I also rate the NHS because I would hate to be ill in the hospital and worrying about costs racking up. Or to have an ill baby in the NICU and to be fretting about the expense. If I had a sick baby I would want to be on the NHS for sure.

A halfway house is to use an independent midwife to provide continuity of care and to act as doula at the NHS hospital. I'm doing that this time around and it is working well. And when I am discharged someone I know and trust will provide post-natal care for 6 weeks which is just great.


TillieTillie Wed 07-Oct-09 17:51:31

I live in your new neighbourhood and we're expecting a little girl at Christmas.

The NHS is, on the whole, fantastic - they are certainly more reliable for difficult/complicated births than private hospitals in the UK. They simply have more resources.

University College Hospital is about a mile away from Belsize park - they have a brand new high tech maternity wing. I am really happy about being with them.

You might also want to look into the National Childbirth Trust. They run birthing classes (I'm attending one in Belsize Park). The best thing about them is you'll meet other parents who are expecting babies at the same time as you. Mum's tend to stay in touch and hang out while they're on maternity leave.

Good luck with the move - you'll love North London. A really great place to start a family.

secretweapon Wed 07-Oct-09 18:40:26

Hi - I'm due at the beginning of April and booked in at the Lindo with Lorin Lakasing. While I chose her based on my doctor's recommendation, I have only heard good things about the consultants there in general. (I knew I would go consultant-led, so I know less about the midwife-led option.) I got in touch with her as soon as I knew I was pregnant, as I understand that generally the consultants are pretty well full for a given due date by about 12 weeks. However, I didn't find out I was pg until I was about 10 weeks, so I only booked in with her a few weeks ago. If you wanted to go to the Lindo, it can't hurt to see if they have availability for then.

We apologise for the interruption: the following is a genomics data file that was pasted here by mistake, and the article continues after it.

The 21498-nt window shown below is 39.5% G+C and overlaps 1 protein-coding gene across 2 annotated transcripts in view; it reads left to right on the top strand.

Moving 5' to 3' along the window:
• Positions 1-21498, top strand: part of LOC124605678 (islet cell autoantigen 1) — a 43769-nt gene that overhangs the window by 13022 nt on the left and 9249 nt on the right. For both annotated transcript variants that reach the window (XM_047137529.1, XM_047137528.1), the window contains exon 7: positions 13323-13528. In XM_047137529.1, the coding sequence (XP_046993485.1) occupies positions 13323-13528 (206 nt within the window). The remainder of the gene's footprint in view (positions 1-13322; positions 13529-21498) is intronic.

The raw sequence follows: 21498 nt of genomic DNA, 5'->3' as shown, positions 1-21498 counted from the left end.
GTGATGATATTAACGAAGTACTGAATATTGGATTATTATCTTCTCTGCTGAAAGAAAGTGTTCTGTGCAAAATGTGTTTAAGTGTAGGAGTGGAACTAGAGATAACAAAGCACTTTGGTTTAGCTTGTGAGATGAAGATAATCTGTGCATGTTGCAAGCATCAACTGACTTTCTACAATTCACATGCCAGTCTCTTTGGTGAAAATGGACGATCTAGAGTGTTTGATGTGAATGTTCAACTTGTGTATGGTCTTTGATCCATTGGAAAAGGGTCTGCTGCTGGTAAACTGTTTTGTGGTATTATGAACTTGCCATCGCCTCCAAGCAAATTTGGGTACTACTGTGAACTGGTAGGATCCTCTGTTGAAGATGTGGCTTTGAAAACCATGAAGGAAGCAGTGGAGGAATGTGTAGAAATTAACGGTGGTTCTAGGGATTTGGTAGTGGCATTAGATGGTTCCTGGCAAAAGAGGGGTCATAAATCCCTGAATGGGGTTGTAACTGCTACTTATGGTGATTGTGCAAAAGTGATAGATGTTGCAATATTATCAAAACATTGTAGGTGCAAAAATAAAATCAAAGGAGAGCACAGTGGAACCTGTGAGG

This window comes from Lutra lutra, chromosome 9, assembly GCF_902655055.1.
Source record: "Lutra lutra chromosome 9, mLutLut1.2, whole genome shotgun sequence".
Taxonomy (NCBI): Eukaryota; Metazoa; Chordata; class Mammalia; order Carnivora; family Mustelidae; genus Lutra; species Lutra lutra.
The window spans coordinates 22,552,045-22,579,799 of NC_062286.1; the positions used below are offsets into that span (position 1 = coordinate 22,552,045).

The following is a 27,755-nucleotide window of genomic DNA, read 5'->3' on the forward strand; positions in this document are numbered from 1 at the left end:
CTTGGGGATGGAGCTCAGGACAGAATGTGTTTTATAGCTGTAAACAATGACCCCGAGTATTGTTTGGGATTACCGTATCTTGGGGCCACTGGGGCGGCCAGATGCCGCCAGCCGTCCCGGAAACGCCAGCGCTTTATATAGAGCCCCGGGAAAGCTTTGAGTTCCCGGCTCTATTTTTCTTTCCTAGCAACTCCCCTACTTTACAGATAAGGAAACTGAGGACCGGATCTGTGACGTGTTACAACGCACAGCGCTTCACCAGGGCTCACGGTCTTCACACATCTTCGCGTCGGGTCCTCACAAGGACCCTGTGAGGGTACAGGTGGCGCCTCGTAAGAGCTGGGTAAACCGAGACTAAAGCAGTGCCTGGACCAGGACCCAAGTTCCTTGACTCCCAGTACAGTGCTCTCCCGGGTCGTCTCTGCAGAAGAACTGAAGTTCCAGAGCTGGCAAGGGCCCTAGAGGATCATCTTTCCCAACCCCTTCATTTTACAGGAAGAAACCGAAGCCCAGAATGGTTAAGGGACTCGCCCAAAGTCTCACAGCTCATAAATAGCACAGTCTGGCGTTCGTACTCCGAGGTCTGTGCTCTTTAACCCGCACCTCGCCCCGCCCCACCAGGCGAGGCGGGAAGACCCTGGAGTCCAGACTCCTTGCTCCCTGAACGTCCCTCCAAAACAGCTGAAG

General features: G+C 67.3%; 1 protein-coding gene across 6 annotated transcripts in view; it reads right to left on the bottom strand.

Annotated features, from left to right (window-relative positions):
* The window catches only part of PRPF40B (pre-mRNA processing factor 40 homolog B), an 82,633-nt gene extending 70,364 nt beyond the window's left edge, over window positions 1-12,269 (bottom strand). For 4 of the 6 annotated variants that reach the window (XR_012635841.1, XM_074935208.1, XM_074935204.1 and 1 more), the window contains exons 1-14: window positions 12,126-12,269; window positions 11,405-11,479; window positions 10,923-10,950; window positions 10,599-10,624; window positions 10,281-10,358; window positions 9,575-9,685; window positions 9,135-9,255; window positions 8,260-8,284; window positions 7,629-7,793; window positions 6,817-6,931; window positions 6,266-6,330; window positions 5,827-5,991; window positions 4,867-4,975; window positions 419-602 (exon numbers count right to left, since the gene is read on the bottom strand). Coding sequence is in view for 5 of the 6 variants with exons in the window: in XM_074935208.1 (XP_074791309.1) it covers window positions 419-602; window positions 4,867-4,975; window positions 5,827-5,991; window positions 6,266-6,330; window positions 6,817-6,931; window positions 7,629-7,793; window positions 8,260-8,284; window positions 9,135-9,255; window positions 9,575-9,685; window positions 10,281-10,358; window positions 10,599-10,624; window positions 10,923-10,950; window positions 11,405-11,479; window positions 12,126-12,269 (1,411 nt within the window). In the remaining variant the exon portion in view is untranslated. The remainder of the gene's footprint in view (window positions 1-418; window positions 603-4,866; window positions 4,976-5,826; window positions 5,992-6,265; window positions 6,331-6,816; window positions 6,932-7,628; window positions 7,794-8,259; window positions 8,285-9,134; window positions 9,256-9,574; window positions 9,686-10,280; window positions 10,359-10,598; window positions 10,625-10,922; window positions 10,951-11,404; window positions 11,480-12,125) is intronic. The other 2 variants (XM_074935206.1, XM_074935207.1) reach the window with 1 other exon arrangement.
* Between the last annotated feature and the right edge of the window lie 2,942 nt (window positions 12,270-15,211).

We considered the Portland but my DH didn't like the idea that it wasn't connected to a real hospital, in case something went wrong, so the Lindo made him feel better. I also think it is a tiny bit cheaper.

If you go consultant-led, you're looking at total costs of roughly £10,000 to £12,000. You also need to put down a fairly sizable deposit, though I can't think of the exact amount off the top of my head - a few thousand? My insurance won't cover the deposit itself, but will cover the actual costs incurred.

It might be worth calling your insurance to find out exactly what is covered, if you haven't already done so. My policy covers absolutely everything, but I have heard of policies that cover nothing to very little, regardless of whether it is medically necessary.

HTH - good luck!!